Guest Blog Post feature is a new idea we are trying to give all of our members an opportunity to share an article on theBrokerList blog. Since our project is open to the public via online search, writing a blog article about an area of expertise is a great way to brand you and your firm. Thanks to Lynn Drake for providing this post.
The hours you spend pacing the floor, waiting for a family member’s first child to be born; the minutes you spend waiting for your computer to boot up; and the seconds you wait for a text message; each of these intervals remind you of that inescapable truth – timing is everything.
Did you know that timing is equally important in the life span of your building lease? Pay close attention to the date your lease officially begins. It may not be the date you sign the document. You may allow a month’s grace for move-in, you might negotiate a lower price during build out with the official lease beginning at move-in. Anything can be negotiated.
If you have a renewal option at the end of your lease, you are best advised to open negotiations six months to a year in advance of the expiration date. Your options are better when you have time left on your lease. Delay at your financial peril. If you stay beyond the terms of the lease you could be stuck paying a month to month cost considerably higher. Don’t press your luck. Most landlords charge 25- to 100 percent more on a month-to-month clause.
Even if you are happy with the building and the amenities, you may still conduct a site search, starting a year in advance of real need. You don’t know what is out there in terms of access, parking and sound-proofing. You could find a landlord who would install an elevator or stairs when you rent multiple floors.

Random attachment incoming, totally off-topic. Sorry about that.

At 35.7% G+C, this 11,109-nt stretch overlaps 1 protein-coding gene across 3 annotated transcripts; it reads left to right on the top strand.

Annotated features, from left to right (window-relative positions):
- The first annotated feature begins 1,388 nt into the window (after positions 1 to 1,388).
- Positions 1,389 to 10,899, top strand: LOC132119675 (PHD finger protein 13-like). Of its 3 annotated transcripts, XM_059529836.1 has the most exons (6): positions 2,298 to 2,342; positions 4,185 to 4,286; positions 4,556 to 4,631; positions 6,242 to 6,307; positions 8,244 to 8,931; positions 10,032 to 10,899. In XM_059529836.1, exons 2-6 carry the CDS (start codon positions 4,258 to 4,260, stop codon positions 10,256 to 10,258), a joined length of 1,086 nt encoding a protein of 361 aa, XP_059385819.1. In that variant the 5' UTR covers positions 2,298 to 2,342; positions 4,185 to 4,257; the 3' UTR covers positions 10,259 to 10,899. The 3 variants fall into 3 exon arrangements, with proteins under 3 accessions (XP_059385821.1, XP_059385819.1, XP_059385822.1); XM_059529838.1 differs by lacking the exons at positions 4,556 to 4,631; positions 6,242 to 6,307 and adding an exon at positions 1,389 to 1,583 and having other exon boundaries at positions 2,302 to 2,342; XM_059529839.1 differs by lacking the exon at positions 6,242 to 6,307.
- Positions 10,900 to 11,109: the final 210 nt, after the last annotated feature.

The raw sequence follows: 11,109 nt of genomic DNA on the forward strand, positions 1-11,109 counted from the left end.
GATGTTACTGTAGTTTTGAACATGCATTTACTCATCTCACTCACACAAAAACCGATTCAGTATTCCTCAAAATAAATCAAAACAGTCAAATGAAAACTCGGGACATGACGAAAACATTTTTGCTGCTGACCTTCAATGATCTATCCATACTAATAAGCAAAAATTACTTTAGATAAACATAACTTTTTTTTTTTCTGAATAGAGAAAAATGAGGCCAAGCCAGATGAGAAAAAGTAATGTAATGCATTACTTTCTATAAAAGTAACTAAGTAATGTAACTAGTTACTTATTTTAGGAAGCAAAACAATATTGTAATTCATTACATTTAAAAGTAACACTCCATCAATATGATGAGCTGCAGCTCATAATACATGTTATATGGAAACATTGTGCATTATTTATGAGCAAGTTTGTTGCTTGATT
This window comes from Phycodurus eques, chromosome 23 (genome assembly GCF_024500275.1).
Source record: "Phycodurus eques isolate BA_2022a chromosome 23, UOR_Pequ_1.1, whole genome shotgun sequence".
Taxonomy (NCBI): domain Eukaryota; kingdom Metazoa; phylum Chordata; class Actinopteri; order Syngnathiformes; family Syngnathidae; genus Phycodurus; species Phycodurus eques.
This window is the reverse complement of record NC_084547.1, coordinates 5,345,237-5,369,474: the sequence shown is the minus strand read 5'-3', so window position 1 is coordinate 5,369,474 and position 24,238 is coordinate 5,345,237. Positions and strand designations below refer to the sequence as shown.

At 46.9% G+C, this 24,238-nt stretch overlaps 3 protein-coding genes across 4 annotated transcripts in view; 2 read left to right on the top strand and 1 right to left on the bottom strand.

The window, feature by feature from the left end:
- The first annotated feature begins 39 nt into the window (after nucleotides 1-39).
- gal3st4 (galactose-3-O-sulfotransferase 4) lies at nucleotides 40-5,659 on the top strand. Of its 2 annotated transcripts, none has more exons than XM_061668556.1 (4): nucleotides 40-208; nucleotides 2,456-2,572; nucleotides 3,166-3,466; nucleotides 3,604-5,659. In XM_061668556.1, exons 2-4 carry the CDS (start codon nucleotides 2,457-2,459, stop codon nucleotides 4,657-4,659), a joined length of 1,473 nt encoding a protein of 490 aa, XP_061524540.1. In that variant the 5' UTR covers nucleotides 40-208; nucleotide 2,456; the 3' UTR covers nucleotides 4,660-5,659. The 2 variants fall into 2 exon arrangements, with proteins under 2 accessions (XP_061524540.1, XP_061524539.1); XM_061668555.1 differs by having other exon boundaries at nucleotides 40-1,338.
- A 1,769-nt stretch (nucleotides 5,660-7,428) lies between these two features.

Once you land a property, you need a certificate of occupancy from the city where your business will reside, whether Troy, Taylor or Windsor. But bureaucracy isn’t what it used to be.
City Hall is operating on a much-reduced budget – in almost every city in North America. Consider it may take two months for a city inspection and a few weeks to satisfy any problems that arise before you can move in.
Then too, the new build-out may take two or three months because the sought-after contractors are working with a minimal staff. If you ask them to rush the job you could find yourself paying high fees for overtime, or get shoddy work. You need to get on the moving company’s roster early to assure your time is slotted.
If you wind up staying put, you may negotiate a better lease when time is at your advantage. You can research other buildings and present your landlord with hard evidence of why a rent reduction is practical. But don’t become a slave to the ever-ticking clock and miss the adventure of negotiating prices and evaluating properties. As James Cash Penney said, “Clock watchers never seem to be having a good time.”